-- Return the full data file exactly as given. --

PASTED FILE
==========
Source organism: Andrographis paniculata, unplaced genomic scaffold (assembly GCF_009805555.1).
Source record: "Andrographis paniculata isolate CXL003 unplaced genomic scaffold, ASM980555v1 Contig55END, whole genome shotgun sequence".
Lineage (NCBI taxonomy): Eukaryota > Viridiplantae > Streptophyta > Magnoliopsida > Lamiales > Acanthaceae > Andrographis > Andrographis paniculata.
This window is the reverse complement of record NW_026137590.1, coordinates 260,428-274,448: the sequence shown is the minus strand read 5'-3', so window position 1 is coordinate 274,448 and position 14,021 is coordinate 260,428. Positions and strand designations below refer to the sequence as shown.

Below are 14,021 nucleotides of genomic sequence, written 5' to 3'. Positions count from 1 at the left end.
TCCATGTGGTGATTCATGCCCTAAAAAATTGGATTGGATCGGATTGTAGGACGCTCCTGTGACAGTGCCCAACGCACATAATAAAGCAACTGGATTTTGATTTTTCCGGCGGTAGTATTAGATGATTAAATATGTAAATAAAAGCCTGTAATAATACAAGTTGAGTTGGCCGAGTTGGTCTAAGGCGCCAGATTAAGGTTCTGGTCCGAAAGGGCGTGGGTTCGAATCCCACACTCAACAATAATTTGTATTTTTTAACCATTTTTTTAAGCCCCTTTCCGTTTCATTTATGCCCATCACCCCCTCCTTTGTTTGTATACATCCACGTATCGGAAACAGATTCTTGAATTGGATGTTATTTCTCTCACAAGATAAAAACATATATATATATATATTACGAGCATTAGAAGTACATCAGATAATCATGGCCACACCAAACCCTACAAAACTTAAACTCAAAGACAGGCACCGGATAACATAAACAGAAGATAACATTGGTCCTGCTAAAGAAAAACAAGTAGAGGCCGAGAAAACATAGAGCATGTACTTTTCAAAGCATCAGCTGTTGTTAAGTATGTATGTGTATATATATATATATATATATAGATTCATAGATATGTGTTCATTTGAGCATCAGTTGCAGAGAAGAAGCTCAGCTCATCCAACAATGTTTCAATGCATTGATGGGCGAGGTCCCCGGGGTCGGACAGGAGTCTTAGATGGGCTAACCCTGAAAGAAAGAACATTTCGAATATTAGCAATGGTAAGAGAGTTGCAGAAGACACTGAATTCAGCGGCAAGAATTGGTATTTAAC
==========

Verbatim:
Source organism: Andrographis paniculata, unplaced genomic scaffold (assembly GCF_009805555.1).
Source record: "Andrographis paniculata isolate CXL003 unplaced genomic scaffold, ASM980555v1 Contig55END, whole genome shotgun sequence".
Lineage (NCBI taxonomy): Eukaryota > Viridiplantae > Streptophyta > Magnoliopsida > Lamiales > Acanthaceae > Andrographis > Andrographis paniculata.
This window is the reverse complement of record NW_026137590.1, coordinates 260,428-274,448: the sequence shown is the minus strand read 5'-3', so window position 1 is coordinate 274,448 and position 14,021 is coordinate 260,428. Positions and strand designations below refer to the sequence as shown.

Below are 14,021 nucleotides of genomic sequence, written 5' to 3'. Positions count from 1 at the left end.
TCCATGTGGTGATTCATGCCCTAAAAAATTGGATTGGATCGGATTGTAGGACGCTCCTGTGACAGTGCCCAACGCACATAATAAAGCAACTGGATTTTGATTTTTCCGGCGGTAGTATTAGATGATTAAATATGTAAATAAAAGCCTGTAATAATACAAGTTGAGTTGGCCGAGTTGGTCTAAGGCGCCAGATTAAGGTTCTGGTCCGAAAGGGCGTGGGTTCGAATCCCACACTCAACAATAATTTGTATTTTTTAACCATTTTTTTAAGCCCCTTTCCGTTTCATTTATGCCCATCACCCCCTCCTTTGTTTGTATACATCCACGTATCGGAAACAGATTCTTGAATTGGATGTTATTTCTCTCACAAGATAAAAACATATATATATATATATTACGAGCATTAGAAGTACATCAGATAATCATGGCCACACCAAACCCTACAAAACTTAAACTCAAAGACAGGCACCGGATAACATAAACAGAAGATAACATTGGTCCTGCTAAAGAAAAACAAGTAGAGGCCGAGAAAACATAGAGCATGTACTTTTCAAAGCATCAGCTGTTGTTAAGTATGTATGTGTATATATATATATATATATATAGATTCATAGATATGTGTTCATTTGAGCATCAGTTGCAGAGAAGAAGCTCAGCTCATCCAACAATGTTTCAATGCATTGATGGGCGAGGTCCCCGGGGTCGGACAGGAGTCTTAGATGGGCTAACCCTGAAAGAAAGAACATTTCGAATATTAGCAATGGTAAGAGAGTTGCAGAAGACACTGAATTCAGCGGCAAGAATTGGTATTTAAC